HBO's House Of The Dragon Cost Far Less Per Episode Than Stranger Things 4

Creating a fantasy world with elaborate costumes, finely decorated sets, and lots of computer-generated dragons is bound to be expensive, but somehow the folks at HBO managed to create episodes of the upcoming "Game of Thrones" prequel series, "House of the Dragon," for far less than Netflix is spending on its upcoming season of "Stranger Things." Both shows require a similar amount of computer effects, and both have big names in their casts, so what gives? Where is all of that money possibly going? Did they genetically engineer a living, breathing Demogorgon, or are the folks in charge of Netflix just really, really bad with budgeting? 

What is happening, Netflix?

Variety revealed that each episode of "House of the Dragon" cost around $20 million to produce, a whole $10 million less than an episode of the fourth season of "Stranger Things." The streaming service often gives big budgets to shows only to cancel them if they're not immediate hits, so it's not a total shock that they're putting so much money into "Stranger Things," which is by far one of their biggest successes. It's just odd that they're spending $30 million per episode on a series when the streaming service is in dire straits, reportedly losing $54 billion overnight and hemorrhaging subscribers to the point that they're finally cracking down on people who are sharing their passwords and accounts. The old adage is that one has to spend money to make money, but did they really need to spend $270 million on one season of one show? That's the kind of budget generally given to a blockbuster Marvel production with dozens of big-name stars. One possibility is that the "Stranger Things" cast has negotiated for bigger paychecks, but even that doesn't totally explain such a hefty price tag.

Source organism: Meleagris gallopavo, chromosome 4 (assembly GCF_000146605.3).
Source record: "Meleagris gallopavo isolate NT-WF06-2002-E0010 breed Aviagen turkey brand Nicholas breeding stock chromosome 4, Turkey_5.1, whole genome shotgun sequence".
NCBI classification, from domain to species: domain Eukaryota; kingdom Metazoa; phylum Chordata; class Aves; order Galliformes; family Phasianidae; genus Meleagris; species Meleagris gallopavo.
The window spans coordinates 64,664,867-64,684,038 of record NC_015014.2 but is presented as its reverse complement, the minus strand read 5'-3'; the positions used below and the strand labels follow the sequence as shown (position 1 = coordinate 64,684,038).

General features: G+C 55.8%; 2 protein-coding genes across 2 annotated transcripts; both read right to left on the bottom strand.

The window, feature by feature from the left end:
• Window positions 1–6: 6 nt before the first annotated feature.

On their end, an insider at HBO told Variety that they've managed to keep costs down on their big shows by learning lessons from their previous experiences. Years of creating shows like "Game of Thrones," "Westworld," and "His Dark Materials" gave them the experience to work smarter, not pricier. Here's hoping that Netflix can learn to do the same. The streaming service has created some amazing original content over the years, though some of it was canceled far too soon because of their "throw money at it and pray it works" policy. Maybe the recent shakeups will help them realize that money can't solve every problem, especially when they're going to eventually run out.